Let’s say I have an event driven microservice system - a microservice cluster - that takes orders and works with them. Orders are placed by an external neighbor system that is working synchronously via a REST endpoint provided by one of my microservices. This service is acting as a facade to keep all the synchronous stuff on the outside of my cluster since every communication on the inside is message based (asynchronous). Incoming orders will be stored in a database by another of my microservices who reacts to an event message send by the facade microservice.

Now, suppose there is a requirement to deal with incoming cancellation for orders and these cancellations are also coming in via REST. For valid cancellations an order has been placed before and therefore is stored in the database of my cluster.

If I wouldn’t try to design event driven I would think of something like: If a cancellation is coming in via REST, I synchronously check if a corresponding order for that cancellation is in my database. If so my synchronous response on the REST call would be either a 200 if everything is OK and if not, I would reject the invalid cancellation.

But since I am trying to design an event driven system I don’t know how to deal with this. I think, maybe I would have another facade microservice that would provide the REST endpoint for the cancellation. And on reception of a cancellation it should also send a message into a specific queue/topic to start working asynchronously from there. But how do I deal with the fact that I need an information from the database to check if a cancellation is invalid and this new facade service has no access to my clusters database? Do I have to always accept cancellations and tell the outside world that everything is OK, even if I don’t know if that is true? And if the other system needs to know about invalid cancellations, do I have to give them access so that they could listen to one of my topics/queues, so that they then can react to an event message that travels through my cluster containing the information if a cancellation was valid? Or do I have to set up another service where the outside world can ask if a cancellation was valid? And what if I can’t talk to the maintainers of the foreign system or they don’t want to change their systems api? Or do I have to give my database accessing microservice an internally accessible REST endpoint that is accessed by my facade microservice synchronously?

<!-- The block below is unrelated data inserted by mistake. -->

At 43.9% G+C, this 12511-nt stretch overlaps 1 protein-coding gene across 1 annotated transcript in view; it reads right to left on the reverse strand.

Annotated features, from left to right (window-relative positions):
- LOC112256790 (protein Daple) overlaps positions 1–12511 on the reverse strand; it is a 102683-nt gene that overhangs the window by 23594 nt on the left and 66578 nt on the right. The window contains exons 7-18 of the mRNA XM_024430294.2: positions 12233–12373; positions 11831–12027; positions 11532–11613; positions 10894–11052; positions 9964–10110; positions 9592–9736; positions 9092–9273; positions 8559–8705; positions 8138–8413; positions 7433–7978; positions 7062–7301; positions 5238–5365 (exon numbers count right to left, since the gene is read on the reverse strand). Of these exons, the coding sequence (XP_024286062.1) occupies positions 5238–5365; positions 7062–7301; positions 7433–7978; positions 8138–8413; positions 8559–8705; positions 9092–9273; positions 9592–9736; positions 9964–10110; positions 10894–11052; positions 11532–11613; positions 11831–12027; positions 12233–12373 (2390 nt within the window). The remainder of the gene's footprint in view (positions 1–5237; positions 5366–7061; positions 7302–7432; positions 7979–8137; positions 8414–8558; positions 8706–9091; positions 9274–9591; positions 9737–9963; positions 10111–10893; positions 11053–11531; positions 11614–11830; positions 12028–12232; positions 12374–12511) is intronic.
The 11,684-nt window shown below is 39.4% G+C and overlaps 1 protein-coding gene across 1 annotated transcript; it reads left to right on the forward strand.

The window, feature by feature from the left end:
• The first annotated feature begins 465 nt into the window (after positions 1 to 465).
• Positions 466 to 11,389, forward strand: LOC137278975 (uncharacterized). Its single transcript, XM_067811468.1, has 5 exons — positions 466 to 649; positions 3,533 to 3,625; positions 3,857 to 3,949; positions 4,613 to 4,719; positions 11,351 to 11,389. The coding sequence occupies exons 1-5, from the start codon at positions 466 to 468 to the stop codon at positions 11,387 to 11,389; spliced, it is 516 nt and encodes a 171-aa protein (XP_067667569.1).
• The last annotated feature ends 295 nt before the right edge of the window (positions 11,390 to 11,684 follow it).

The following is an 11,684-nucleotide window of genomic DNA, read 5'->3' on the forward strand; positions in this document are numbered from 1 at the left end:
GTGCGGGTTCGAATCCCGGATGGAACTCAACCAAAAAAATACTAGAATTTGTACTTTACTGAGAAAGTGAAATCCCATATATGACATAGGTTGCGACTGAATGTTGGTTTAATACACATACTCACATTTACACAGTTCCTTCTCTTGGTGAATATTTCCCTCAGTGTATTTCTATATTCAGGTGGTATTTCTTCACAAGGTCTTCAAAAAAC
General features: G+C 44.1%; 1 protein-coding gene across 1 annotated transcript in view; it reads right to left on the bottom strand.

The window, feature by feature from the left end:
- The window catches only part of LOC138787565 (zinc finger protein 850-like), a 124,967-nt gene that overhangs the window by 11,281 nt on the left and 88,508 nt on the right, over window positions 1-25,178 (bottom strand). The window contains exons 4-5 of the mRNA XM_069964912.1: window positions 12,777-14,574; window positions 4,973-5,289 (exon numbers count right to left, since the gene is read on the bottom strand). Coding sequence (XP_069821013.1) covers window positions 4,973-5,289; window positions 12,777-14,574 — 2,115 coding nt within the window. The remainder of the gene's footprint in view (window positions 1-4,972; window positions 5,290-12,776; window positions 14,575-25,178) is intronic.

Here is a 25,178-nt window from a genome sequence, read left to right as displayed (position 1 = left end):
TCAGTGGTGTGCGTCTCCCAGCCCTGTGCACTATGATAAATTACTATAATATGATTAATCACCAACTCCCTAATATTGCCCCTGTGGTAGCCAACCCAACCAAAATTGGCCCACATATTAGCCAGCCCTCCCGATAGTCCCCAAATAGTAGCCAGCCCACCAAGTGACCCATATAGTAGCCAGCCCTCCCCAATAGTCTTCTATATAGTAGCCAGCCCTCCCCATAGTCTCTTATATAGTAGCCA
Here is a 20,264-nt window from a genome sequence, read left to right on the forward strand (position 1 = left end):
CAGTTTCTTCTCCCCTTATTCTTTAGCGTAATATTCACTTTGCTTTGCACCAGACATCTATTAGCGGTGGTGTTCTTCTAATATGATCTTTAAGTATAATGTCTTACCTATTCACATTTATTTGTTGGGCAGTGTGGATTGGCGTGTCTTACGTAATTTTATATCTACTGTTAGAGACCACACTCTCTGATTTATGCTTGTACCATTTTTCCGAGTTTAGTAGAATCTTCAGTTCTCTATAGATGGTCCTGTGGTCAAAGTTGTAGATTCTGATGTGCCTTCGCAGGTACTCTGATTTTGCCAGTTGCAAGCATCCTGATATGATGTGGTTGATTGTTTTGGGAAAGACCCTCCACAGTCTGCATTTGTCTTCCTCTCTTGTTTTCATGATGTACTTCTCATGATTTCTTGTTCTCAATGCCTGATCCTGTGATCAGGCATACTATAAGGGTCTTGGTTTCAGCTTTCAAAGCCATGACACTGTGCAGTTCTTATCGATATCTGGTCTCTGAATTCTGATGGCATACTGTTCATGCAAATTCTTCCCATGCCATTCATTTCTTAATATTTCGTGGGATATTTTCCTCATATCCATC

How do I design this while keeping my microservices scalable, resilient, loosely-coupled, etc.?

I hope I asked my question in a comprehensible way. Maybe am I thinking completely in the wrong way and/or missing something about event driven architecture?

Hopefully someone here can give me an solution, an idea or a hint into the right direction.

Many thanks in advance!

  • 1
    well, a downvote without a comment is never helpful
    – fose
    Aug 1, 2018 at 10:47

1 Answer 1


Synchronous calls are only a problem when the work required is slow.

Since you just have to check a db, You can have a queue for cancellation validation requests with an RPC style return queue and call it from your REST service, while keeping the incoming request waiting.

Where you might end up with issues is when the Order Placement message is still on the queue to be processed and you get a cancel for it. It doesn't seem unsolvable though.

If the cancel request processing was slow, well then yes, you would have no choice but to adapt your workflow to an async one.

My general advice would be: If you are using message queues, make your microservices a bit bigger than you would otherwise. Just to keep the number of internal message types down to a manageable level.

I probably would have the rest service check the db directly. If you need a message to trigger other stuff you can always fire off a CancellationRequestProccessed or something at the same time as doing the actual work.

  • Hey Ewan thanks for the reply. The linking of two services via REST would happen at the price of lower evolvability, lower scalability and lower resilience. And so is making the microservice a bit bigger. Is this the price I have to pay if I want to communicate with external systems that expect synchronous responses?
    – fose
    Aug 2, 2018 at 14:24
  • @fosb, no like I say you can use a RPC style reply queue to wait for the message to be processed.
    – Ewan
    Aug 2, 2018 at 14:29
  • This doesn't solve the problem of an incoming synchronuous REST call from the outer world, that is expecting a direct response. I have no guaranty when the asynchronous RPC call is processed and the callback arrives. My question is how I deal with an incoming synchronuous REST call, that needs a response. But I think as I understand from your responses,@Ewan, that I have make a compromise.
    – fose
    Aug 6, 2018 at 14:27
  • @fosb the call to the worker can timeout like any other call. With the RPC style queue the reply will be lost if it takes longer to complete than you are willing to hold up the sync request for.
    – Ewan
    Aug 6, 2018 at 14:31

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